On 16th August 2019, hundreds of demonstrators joined new protests across Mexico under the banner “No me cuidan, me violan!” (They don’t protect me, they rape me). During the rally, some groups took part in acts of vandalism, including the spray-painting of historical monument Angel de la Independencia. One reporter was attacked by an unidentified man while broadcasting the protest live. While these episodes generated criticism and extensive media coverage, feminist organisations have pointed out that public indignation is a result of the lack of appropriate response from Mexican authorities and of impunity for violent crimes against women. On 19 August 2019, women’s movements’ representatives met with the Mexico City government to present their demands.

Further protests on immigration and security policy

  • On 3rd July 2019, hundreds of police officers demonstrated and blocked streets in Mexico City as part of a protest against the government's decision to merge sectors of the federal police with the National Guard. Local media report the plan could affect around 20,000 officers, and many officers expressed concerns about receiving less pay or benefits or losing their jobs if they refuse to cooperate. The change is part of the security plan that President AndrĂ©s Manuel LĂłpez Obrador announced earlier this year to create a National Guard incorporating members of the police, army and naval police.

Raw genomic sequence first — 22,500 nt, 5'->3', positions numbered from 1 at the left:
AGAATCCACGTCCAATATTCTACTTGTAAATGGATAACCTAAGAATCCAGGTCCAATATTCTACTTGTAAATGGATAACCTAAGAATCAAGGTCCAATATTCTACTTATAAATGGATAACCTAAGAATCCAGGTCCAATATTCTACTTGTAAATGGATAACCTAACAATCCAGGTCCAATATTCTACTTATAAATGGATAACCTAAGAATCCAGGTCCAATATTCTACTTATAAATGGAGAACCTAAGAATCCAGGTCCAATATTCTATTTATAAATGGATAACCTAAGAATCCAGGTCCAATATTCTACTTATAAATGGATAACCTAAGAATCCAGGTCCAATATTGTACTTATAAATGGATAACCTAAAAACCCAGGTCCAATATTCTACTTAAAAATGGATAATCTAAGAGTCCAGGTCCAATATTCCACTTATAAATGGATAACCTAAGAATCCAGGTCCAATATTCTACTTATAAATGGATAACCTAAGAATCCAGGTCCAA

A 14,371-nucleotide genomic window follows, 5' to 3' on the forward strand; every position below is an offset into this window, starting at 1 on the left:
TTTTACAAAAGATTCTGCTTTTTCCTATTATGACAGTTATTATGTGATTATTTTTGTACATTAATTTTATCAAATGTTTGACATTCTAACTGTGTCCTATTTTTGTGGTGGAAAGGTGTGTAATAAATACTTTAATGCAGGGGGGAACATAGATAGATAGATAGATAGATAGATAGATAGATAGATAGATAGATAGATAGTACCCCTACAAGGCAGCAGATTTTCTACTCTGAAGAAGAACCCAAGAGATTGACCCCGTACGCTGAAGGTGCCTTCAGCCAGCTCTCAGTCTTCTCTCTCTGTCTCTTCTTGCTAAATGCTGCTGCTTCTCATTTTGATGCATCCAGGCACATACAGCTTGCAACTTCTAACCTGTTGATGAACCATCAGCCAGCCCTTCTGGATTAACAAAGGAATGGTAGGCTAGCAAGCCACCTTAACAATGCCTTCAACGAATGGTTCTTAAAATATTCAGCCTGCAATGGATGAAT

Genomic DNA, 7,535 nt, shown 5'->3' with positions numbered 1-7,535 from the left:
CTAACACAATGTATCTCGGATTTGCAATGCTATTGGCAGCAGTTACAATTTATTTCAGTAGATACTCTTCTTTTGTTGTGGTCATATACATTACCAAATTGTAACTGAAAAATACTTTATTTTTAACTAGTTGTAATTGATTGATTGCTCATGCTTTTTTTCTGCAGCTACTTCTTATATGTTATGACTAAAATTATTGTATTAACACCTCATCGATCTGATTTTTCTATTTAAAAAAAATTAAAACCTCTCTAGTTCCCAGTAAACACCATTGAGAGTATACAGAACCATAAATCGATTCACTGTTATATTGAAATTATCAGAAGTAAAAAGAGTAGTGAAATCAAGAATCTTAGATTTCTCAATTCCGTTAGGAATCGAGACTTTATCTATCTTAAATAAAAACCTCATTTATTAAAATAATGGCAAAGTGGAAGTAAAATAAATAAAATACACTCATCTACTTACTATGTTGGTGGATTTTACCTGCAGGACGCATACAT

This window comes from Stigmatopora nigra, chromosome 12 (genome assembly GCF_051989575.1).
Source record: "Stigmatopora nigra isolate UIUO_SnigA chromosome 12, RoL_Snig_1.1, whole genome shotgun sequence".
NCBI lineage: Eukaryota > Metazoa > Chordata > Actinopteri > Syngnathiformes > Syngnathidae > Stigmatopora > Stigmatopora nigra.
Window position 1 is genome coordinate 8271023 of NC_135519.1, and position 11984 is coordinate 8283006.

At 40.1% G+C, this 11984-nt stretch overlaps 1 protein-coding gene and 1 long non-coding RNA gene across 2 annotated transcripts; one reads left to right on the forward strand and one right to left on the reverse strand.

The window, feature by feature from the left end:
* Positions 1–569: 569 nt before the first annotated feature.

• On 9th July 2019, over 100 asylum seekers from Cameroon blocked the path of immigration vans in Tijuana to protest the refusal of local authorities to transport African migrants to the U.S. side of the border. Many of the African migrants believe they are being ignored while migrants from Central America have paid bribes to be assisted first.
  • On 12th July 2019, people gathered near the U.S. Embassy in Mexico City to protest U.S. immigration policy and its inhumane treatment of migrants being held near the border. The event, known as Lights for Liberty, was coordinated with protests taking place in U.S. cities. In Mexico, organiser CSO Democrats Abroad invited people who had “been detained, deported or returned” from the U.S. to participate. Many people held candles as part of the vigil, chanted “Fuera Trump” (“out with Trump”), and listened to stories of people affected by Trump’s immigration policies. In a related story, on 28th July 2019, a Catholic bishop based in El Paso teamed up with clergy from Ciudad Juárez to organise a demonstration at a popular border crossing to protest inhumane border policies.